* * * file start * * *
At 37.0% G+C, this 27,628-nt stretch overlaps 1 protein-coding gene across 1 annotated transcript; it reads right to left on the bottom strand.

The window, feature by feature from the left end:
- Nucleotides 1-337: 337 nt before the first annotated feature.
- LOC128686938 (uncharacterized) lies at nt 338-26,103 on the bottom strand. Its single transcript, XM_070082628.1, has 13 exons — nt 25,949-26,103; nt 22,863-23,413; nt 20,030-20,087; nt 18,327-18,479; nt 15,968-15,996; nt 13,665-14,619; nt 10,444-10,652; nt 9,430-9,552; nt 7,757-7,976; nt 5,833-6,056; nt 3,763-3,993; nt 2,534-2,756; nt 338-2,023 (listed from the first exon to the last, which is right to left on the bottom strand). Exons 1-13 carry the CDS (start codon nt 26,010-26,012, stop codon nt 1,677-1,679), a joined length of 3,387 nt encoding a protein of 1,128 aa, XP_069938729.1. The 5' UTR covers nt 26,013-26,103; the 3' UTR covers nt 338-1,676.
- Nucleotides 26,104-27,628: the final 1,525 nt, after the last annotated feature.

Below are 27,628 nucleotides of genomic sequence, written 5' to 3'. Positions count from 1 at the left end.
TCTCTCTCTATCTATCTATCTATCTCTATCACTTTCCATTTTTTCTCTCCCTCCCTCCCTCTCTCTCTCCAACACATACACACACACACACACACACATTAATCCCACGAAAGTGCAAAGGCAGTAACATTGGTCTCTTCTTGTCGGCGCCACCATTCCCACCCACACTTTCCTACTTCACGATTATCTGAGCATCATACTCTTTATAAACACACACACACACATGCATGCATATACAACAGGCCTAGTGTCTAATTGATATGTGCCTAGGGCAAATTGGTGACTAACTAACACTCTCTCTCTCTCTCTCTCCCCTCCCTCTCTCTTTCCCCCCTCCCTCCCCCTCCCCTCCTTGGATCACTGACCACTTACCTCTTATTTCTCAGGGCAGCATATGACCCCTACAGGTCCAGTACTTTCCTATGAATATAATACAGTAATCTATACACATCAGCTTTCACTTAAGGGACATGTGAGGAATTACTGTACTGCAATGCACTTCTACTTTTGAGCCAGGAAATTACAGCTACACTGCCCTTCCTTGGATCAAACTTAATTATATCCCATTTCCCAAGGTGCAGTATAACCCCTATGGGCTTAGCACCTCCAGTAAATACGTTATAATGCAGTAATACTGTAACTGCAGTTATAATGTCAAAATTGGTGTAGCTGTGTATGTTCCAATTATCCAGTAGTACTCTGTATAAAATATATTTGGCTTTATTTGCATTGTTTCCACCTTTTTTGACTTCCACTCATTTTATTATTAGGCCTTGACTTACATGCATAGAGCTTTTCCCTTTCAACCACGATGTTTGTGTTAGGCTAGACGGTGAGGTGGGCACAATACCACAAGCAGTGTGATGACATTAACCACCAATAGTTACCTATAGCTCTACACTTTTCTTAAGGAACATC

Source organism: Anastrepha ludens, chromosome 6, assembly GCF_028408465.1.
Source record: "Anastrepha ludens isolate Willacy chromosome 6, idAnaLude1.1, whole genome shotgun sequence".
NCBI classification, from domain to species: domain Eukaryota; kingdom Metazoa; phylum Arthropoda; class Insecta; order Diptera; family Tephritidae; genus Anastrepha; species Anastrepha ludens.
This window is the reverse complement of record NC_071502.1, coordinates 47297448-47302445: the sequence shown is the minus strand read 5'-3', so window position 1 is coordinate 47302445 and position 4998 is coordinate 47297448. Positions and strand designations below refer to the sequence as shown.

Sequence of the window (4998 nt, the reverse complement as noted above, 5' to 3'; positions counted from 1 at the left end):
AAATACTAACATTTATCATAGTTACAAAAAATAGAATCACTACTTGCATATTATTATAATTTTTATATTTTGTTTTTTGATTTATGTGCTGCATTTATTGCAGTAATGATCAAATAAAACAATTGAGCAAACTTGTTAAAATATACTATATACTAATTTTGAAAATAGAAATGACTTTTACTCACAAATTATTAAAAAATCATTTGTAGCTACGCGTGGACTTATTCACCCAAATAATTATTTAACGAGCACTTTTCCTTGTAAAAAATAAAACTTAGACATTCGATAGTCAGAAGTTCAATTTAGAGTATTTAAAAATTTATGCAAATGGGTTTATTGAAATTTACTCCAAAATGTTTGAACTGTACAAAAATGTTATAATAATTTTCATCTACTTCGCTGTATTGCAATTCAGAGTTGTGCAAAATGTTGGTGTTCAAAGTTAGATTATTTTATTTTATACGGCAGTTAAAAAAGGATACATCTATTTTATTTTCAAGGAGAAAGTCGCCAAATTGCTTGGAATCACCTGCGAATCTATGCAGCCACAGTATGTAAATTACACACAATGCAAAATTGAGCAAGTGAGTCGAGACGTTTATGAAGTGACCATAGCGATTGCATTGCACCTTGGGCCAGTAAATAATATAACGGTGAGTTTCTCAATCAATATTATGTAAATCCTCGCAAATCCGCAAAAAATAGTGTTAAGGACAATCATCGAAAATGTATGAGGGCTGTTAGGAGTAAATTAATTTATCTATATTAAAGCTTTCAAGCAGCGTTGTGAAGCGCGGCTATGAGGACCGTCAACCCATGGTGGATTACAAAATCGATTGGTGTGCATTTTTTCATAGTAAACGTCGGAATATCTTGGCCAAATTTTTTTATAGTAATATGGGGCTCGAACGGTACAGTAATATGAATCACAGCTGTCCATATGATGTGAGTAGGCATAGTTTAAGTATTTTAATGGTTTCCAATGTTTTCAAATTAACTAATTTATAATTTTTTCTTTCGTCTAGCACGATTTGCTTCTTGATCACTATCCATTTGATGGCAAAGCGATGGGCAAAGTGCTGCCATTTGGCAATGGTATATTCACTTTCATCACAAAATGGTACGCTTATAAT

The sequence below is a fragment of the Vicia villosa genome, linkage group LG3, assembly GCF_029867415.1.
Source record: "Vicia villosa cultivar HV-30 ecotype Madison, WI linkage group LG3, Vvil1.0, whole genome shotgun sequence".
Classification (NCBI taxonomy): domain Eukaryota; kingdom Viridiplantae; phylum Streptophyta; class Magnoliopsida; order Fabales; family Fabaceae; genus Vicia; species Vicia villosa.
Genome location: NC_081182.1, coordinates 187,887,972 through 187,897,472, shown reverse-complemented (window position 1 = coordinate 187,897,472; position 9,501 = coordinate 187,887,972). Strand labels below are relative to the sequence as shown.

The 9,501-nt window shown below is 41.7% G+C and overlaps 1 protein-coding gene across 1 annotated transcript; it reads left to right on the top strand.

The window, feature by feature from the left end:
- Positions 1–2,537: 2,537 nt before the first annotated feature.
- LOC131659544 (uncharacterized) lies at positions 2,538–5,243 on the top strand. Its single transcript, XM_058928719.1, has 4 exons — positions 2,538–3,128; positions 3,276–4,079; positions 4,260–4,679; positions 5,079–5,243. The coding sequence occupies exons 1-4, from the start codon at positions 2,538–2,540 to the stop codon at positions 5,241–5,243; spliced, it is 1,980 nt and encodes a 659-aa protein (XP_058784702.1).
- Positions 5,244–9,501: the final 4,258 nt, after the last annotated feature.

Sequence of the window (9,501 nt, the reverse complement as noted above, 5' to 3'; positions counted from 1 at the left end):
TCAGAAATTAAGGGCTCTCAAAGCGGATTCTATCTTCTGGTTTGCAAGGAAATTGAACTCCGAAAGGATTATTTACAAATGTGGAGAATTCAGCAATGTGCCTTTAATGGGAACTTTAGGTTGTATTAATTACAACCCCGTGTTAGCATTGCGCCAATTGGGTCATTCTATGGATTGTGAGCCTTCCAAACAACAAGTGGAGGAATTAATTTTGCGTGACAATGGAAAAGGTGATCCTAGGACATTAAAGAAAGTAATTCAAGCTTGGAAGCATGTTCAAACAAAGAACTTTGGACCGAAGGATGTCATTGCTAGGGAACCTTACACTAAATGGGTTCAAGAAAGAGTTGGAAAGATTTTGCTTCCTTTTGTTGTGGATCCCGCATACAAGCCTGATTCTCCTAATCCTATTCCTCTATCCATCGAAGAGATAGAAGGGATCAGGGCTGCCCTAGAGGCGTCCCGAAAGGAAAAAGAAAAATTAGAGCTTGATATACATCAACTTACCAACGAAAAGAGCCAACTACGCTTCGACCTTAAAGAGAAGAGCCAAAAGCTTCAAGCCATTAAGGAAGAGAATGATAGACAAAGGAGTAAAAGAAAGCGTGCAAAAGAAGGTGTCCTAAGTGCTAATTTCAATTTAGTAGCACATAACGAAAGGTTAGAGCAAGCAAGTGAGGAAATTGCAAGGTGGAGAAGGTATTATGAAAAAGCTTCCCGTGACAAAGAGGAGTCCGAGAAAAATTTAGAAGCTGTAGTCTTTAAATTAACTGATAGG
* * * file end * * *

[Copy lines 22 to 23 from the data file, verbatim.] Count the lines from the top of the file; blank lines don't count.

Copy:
- Positions 5,244–9,501: the final 4,258 nt, after the last annotated feature.

Sequence of the window (9,501 nt, the reverse complement as noted above, 5' to 3'; positions counted from 1 at the left end):